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Author Topic: How does Corn Oil differ from other oils?  (Read 248 times)

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Offline stamina888

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How does Corn Oil differ from other oils?
« on: June 17, 2017, 08:26:17 PM »
Is it more stronger or weaker tasting than olive oil?

Is it bad for certain pies?

Do you use a different amount?


Offline The Dough Doctor

  • Tom Lehmann
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Re: How does Corn Oil differ from other oils?
« Reply #1 on: June 17, 2017, 09:58:39 PM »
1) It comes from corn as opposed to olives.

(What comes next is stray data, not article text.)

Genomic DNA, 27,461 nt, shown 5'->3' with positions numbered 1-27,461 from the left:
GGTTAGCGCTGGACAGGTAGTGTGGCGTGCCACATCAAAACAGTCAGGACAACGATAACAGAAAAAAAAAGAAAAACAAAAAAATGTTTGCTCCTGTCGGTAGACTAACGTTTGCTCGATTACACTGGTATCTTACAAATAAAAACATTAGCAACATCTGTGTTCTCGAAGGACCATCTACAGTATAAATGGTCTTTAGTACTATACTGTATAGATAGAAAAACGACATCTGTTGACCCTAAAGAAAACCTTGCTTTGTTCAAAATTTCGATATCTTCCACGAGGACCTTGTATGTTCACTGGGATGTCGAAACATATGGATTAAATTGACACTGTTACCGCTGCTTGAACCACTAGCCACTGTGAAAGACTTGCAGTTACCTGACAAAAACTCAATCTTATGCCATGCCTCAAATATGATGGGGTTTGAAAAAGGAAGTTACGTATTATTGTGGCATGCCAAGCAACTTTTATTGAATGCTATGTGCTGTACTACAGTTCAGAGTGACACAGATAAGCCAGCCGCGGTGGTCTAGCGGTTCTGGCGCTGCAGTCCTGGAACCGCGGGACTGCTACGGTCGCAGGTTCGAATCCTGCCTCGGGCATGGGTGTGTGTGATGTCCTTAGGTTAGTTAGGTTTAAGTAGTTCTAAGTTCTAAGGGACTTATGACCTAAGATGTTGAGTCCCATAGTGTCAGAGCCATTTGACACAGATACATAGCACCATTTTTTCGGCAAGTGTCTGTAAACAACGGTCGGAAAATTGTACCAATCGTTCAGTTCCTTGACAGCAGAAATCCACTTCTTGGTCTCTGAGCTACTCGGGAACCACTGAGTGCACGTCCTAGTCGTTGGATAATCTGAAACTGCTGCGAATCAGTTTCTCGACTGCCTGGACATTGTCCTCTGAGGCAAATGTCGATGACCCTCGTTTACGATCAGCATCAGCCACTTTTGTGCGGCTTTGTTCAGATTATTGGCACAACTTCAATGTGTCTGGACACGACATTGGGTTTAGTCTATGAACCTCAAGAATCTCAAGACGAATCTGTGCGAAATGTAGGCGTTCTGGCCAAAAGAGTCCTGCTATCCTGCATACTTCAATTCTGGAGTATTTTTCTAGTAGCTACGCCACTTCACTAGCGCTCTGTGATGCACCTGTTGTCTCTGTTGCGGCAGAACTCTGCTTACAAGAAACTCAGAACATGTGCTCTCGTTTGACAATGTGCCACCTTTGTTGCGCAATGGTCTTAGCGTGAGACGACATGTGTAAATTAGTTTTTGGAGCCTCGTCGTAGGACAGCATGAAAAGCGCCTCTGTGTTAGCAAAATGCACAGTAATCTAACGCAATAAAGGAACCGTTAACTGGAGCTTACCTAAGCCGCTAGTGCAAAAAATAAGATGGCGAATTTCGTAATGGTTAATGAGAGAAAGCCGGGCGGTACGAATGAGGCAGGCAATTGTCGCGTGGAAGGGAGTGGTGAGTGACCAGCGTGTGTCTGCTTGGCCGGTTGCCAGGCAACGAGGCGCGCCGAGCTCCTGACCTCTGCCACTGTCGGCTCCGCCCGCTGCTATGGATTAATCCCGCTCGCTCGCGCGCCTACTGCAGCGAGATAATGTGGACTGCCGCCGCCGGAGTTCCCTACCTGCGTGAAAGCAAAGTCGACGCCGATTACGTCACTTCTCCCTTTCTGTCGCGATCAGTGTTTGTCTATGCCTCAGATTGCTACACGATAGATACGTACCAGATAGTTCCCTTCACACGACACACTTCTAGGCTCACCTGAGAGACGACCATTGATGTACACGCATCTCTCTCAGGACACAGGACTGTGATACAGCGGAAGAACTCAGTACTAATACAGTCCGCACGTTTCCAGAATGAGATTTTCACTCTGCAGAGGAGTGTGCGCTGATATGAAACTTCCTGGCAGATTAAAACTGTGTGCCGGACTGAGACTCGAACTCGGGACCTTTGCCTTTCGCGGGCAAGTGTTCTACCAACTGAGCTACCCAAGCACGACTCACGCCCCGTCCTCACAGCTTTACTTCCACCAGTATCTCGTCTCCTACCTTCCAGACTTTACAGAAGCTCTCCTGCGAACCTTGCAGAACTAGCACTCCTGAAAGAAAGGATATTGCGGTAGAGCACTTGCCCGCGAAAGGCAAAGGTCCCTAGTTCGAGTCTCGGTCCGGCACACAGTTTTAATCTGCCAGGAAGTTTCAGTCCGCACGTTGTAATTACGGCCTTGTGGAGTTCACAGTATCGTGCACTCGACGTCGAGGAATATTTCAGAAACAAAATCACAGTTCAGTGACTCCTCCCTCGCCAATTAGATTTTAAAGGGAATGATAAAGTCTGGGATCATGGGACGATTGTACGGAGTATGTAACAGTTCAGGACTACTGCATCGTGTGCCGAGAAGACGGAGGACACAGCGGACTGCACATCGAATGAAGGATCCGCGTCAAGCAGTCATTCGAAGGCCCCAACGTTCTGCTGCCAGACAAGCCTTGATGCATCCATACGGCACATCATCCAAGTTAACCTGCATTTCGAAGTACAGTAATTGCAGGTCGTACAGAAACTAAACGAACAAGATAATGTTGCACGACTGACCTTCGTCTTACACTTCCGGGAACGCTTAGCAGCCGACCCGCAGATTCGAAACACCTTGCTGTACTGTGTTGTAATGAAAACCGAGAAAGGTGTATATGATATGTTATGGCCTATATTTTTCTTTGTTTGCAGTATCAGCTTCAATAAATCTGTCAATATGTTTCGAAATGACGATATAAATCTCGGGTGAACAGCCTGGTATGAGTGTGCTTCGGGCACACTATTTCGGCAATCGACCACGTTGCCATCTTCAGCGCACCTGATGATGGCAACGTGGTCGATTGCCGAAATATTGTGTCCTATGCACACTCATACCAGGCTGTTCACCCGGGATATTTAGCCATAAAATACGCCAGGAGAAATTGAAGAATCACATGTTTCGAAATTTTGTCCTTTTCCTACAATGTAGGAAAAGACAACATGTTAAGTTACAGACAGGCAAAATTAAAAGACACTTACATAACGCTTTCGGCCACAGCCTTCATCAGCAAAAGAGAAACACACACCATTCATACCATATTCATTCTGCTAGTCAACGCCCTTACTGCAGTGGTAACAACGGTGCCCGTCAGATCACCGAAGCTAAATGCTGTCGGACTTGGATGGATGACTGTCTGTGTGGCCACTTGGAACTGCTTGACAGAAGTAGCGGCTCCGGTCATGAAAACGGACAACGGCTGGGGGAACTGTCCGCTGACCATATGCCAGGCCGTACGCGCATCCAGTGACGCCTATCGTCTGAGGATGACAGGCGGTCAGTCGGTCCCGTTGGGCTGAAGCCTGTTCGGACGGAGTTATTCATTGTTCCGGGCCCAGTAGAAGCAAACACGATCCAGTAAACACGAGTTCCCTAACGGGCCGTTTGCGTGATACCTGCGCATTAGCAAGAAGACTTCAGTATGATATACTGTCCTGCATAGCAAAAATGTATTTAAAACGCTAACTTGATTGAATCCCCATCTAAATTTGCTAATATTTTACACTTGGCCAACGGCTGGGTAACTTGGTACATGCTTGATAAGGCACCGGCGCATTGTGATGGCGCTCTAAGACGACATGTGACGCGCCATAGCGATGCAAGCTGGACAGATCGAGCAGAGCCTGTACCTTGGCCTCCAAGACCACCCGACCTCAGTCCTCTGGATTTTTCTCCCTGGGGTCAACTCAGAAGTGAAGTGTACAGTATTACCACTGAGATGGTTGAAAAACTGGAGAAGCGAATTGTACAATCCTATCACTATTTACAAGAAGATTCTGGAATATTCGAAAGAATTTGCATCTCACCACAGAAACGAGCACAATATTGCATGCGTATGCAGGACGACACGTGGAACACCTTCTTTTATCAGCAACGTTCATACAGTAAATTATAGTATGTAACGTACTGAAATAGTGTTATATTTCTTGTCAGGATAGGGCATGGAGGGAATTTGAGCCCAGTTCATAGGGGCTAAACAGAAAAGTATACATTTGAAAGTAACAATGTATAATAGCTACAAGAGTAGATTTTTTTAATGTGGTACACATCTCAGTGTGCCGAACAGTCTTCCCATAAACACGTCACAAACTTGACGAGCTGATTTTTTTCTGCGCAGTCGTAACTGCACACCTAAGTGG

2) It doesn't taste anything like olive oil (not made from olives)
3) Is neutral in flavor as opposed to olive oil, sesame oil, and other oils with a dominant flavor.
4) It can be substituted pound for pound for olive oil BUT you will get a different flavor. See #2 above.
5) I've not found it bad for different types of doughs/pizzas from a performance standpoint.
6) Corn oil or canola oil are commonly blended 10% olive oil 90% corn/canola oil / 20% olive oil 80% corn or canola oil and sold as a "blended oil". Blended oils have much of the same flavor/aroma characteristics as olive oil but are sold at a much lower cost.
I have never been a strong advocate of putting EVOO into the dough, straight corn or canola oil works just as well in the dough. If I do use olive oil in the dough I always try to use pomace olive oil (lowest grade olive oil) and then sprinkle a little EVOO on top of the pizza as soon as it comes out of the oven, the heat of the pizza "pops" releases the aromatics from the EVOO giving the pizza a great aroma and flavor that the consumer readily picks up on.
Tom Lehmann/The Dough Doctor

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